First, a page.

There are five parameters:
the number of propositional variables *N*,
the number of modalities *M*,
the number of modal subformulae per disjunction *K*,
the number of modal subformulae per conjunction *L*,
the modal degree *D*, and
the probability *P*.
Based on a given choice of parameters random modal *K*CNF formulae
are defined inductively as follows.

A *random (modal) atom* of degree 0 is a
variable randomly chosen from the set of *N* propositional variables.

A *random modal atom* of degree *D*, *D{>}0*,
is with probability *P* a random modal atom of degree *0* or
an expression of the form *[i] F*, otherwise, where *[i]* is a modality
randomly chosen form the set of *M* modalities and *F* is a random
modal *K*CNF clause of modal degree *D-1* (defined below).

A *random modal literal* (of degree *D*) is with probability
*0.5* a random modal atom (of degree *D*) or its negation, otherwise.

A *random modal KCNF clause* of degree *D*) is a disjunction of
*K* random modal literals (of degree *D*).

Now, a *random modal KCNF formula* (of degree

The parameter settings considered in Giunchiglia and Sebastiani (1996b) are the following.

N | M | K | D | P | N | M | K | D | P | ||

PS0 | 5 | 1 | 3 | 2 | 0.5 | PS5 | 4 | 1 | 3 | 2 | 0.5 |

PS1 | 3 | 1 | 3 | 5 | 0.5 | PS6 | 4 | 2 | 3 | 2 | 0.5 |

PS2 | 3 | 1 | 3 | 4 | 0.5 | PS7 | 4 | 5 | 3 | 2 | 0.5 |

PS3 | 3 | 1 | 3 | 3 | 0.5 | PS8 | 4 | 10 | 3 | 2 | 0.5 |

PS4 | 3 | 1 | 3 | 2 | 0.5 | PS9 | 4 | 20 | 3 | 2 | 0.5 |

It is important to note that
for *D=0* and *K=3* random modal *K*CNF formulae do
**not**
coincide with random *3*SAT formulae (as mistakenly claimed
by Giunchiglia and Sebastiani (1996b)).
Generating a clause of a
random *3*SAT formula means randomly generating a **set** of
three propositional variables and then negating each member of the set with
probability *0.5*. In contrast, generating a random
modal *3*CNF clause of degree 0 means randomly generating a
**multiset** of three propositional variables and negate each member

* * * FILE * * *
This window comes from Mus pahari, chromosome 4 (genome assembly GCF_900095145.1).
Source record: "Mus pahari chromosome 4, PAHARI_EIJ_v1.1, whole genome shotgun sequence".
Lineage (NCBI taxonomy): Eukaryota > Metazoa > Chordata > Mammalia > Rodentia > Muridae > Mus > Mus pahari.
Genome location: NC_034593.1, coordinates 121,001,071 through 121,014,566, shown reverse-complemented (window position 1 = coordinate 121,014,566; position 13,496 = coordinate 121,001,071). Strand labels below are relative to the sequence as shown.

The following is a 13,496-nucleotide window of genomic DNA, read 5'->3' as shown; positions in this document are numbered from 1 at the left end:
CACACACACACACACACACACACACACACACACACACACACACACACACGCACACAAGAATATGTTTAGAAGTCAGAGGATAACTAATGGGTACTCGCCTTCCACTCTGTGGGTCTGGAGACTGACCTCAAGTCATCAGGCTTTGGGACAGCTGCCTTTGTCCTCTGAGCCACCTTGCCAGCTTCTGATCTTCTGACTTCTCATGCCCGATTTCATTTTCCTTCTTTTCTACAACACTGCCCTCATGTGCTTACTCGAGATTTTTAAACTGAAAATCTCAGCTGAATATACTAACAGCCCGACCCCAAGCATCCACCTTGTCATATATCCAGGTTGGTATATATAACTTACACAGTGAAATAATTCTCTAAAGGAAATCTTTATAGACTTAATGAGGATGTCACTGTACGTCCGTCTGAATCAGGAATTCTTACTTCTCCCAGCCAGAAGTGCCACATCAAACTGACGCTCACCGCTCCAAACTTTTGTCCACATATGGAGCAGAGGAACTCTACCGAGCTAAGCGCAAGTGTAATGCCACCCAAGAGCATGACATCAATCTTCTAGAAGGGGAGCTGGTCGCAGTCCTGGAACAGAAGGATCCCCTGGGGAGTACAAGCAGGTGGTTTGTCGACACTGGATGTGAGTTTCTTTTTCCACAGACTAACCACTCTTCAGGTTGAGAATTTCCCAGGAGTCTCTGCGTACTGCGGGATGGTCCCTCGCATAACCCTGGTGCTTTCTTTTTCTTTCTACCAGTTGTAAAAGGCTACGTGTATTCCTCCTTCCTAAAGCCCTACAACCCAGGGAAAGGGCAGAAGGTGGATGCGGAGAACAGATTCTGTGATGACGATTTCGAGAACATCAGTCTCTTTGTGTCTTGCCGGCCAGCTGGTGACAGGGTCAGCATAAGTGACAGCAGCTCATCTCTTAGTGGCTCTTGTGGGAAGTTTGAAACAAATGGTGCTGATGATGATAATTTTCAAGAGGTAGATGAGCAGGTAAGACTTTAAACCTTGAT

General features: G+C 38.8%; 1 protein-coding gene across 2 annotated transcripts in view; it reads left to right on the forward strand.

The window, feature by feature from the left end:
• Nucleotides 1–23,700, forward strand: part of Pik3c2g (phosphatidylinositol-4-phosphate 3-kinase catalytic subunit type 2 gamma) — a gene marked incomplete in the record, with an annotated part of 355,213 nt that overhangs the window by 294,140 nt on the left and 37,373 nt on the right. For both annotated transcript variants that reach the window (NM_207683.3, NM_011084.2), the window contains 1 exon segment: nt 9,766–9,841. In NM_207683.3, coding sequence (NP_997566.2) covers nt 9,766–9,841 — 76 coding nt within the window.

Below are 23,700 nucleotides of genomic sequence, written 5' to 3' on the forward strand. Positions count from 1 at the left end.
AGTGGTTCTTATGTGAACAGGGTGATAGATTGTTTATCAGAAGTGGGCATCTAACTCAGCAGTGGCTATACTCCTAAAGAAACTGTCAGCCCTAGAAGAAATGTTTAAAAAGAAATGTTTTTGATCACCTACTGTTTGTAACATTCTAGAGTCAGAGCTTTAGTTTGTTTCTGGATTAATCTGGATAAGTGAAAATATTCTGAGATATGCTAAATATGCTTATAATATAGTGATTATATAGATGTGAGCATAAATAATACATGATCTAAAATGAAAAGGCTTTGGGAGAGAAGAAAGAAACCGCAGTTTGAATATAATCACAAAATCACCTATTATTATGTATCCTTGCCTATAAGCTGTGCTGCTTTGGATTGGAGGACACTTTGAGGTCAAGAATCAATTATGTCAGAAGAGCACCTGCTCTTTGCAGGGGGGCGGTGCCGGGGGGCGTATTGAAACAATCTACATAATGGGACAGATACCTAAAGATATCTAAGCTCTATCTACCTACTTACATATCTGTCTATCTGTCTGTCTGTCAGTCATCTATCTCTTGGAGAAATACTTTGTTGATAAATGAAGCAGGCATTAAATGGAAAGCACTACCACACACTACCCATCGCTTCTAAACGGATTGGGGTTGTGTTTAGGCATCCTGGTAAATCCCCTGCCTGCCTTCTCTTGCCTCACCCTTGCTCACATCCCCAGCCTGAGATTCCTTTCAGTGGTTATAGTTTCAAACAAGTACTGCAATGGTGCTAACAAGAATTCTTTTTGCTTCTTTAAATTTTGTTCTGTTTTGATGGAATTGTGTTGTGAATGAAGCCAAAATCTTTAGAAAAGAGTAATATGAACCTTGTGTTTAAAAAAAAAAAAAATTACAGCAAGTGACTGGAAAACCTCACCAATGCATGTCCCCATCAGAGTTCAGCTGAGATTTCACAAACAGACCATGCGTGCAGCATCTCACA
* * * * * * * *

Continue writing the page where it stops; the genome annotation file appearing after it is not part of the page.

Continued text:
of the multiset with probability *0.5*. For example,
*(p | q | -r)* is a *3*SAT clause and also a
modal *3*CNF clause of degree 0. The clauses
*(p | -p | p)* and *(p | p | q)* are not
*3*SAT clauses, but both are random modal *3*CNF clauses of degree 0.
In random modal *3*CNF formulae of higher degree,
such clauses occur within the scope of a modal operator. For example,
contradictory expressions like *-[1](p | -p | p)* may occur.
Thus, random modal *K*CNF formulae contain
tautological and contradictory subformulae.

Occurrences of tautological and contradictory subformulae in the randomly generated formulae are not a problem in themselves as long as the evalution of the methods takes this fact into accout. Let us first investigate the question whether the occurrence of tautological and contradictory subformulae is only a rare phenomenon or whether it could seriously influence the evalution. To this end we apply standard simplication rules to the randomly generated formulae to remove tautological and contradictory subformulae and compare the size of the formulae before and after the simplification. The following graph shows the effect on the average formula size for two of the parameter settings used by Giunchiglia and Sebastiani (1996b).

Thus, occurrences of tautological and contradictory subformulae are not a rare phenomenon for the parameter settings used by Giunchigila and Sebastiani (1996b). Any modal theorem prover which does not efficiently eliminiate such trivial subformulae will have a disadvantage on these random modal formulae.